If we step back and look at the past 5 years, we see that the consumer experience has been dramatically and structurally changed: touch screen interfaces, over-the-air (OTA) application installations are activity feeds are the everyday tasks of the consumers. Smart phones and tablets are the main enablers of this transformation, and they are very commonly used. On the other side, when these employees start each working day, they see that the enterprise environment is so behind with the traditional point-and-click, drag’n’drop and cut-copy-paste applications. In the enterprise world, the main collaboration tool is the e-mail attachments, and the adoption rate of collaboration and social tools are still very slow.
The majority of the companies fail to understand that it is just the time to rethink about the enterprise user experience. CIOs and HR managers are very lucky, what they need to think and apply is already in the market and they are one of the users.
The first thing is the content (information) aggregation. Consider RSS feeds with Feedly. You just log on to one website (Feedly) and see all your news headlines from various sources. At a glance, you can read Wall Street Journal, New York Times and The Telegraph without visiting them each. Or consider Flipboard, which aggregates your Facebook, Twitter, LinkedIn accounts and your magazines so you do not need to log on each website to see what is going on.
Thinking it at the enterprise level, you can aggregate all the enterprise news and deliver it in one interface. Rather than asking users to check various places for information such as the e-mail about promotions, Intranet for the latest product launches and ERP for the latest vendor information, you can aggregate everything into one consistent interface and enable an activity feed. You can also go one step further to build the enterprise social network.
The second thing is the contextual information. The level of information that you need differs based on your current location and the time. The information you need on your mobile phone while you are at the airport terminal is very different from the information you need when you are managing your daily tasks and also is very different when you are commuting and checking your mobile phone on the subway/taxi. In that scenario, the information that is delivered to the laptop outside the business hours should be robust compared to the one delivered to the smartphone.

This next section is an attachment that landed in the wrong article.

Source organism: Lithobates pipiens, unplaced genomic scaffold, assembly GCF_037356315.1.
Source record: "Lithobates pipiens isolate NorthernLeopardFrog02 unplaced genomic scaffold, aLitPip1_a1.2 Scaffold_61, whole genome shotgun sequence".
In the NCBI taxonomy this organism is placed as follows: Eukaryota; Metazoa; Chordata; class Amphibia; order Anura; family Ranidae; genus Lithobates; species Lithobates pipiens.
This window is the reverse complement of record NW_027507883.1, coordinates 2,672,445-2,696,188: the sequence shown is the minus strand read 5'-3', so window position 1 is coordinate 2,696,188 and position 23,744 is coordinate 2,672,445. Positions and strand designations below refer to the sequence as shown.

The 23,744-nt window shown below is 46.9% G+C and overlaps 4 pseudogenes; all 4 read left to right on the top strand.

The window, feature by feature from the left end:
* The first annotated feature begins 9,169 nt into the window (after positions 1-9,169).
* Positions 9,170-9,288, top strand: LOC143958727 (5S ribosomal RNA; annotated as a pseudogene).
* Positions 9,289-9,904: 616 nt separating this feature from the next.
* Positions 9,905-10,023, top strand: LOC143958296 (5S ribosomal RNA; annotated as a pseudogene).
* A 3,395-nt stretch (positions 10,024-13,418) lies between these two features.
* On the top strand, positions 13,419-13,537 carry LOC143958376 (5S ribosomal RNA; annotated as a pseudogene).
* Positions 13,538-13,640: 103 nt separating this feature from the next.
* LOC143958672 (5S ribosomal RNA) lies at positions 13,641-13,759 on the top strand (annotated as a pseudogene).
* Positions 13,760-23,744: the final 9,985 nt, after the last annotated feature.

The third is the ubiquitous access to information. Think about Dropbox. You can access your Dropbox data irrespective of the device you are using: a smartphone, a computer or any other device that has Internet browsing capability. Enterprise data should be the same. It should be accessed by the various operating systems – mobile or not- and over the various connection types – mobile, VPN etc.. And this access should have a consistent user interface. With a consistent user interface, I am not talking about the “same” user interface. I am talking about a consistent interface that can adapt to various form factors and does not require the user to learn a different interface for different devices.
This is the reshaped user experience. The information is aggregated, delivered in a consistent user interface, is contextual with ubiquitous access. As Bring Your Own Device revolution has already stormed the enterprise IT, CIOs have already learnt that there is nothing they can do except following their users and adapting their infrastructure accordingly. Otherwise the companies will not be able to take advantage of the benefits the social and collaboration tools bring, which in turn will make them lose the “coolness” factor, leading to unhappy personnel leaving the company. It is obvious that you cannot keep Generation Y with a static Intranet and e-mail attachments.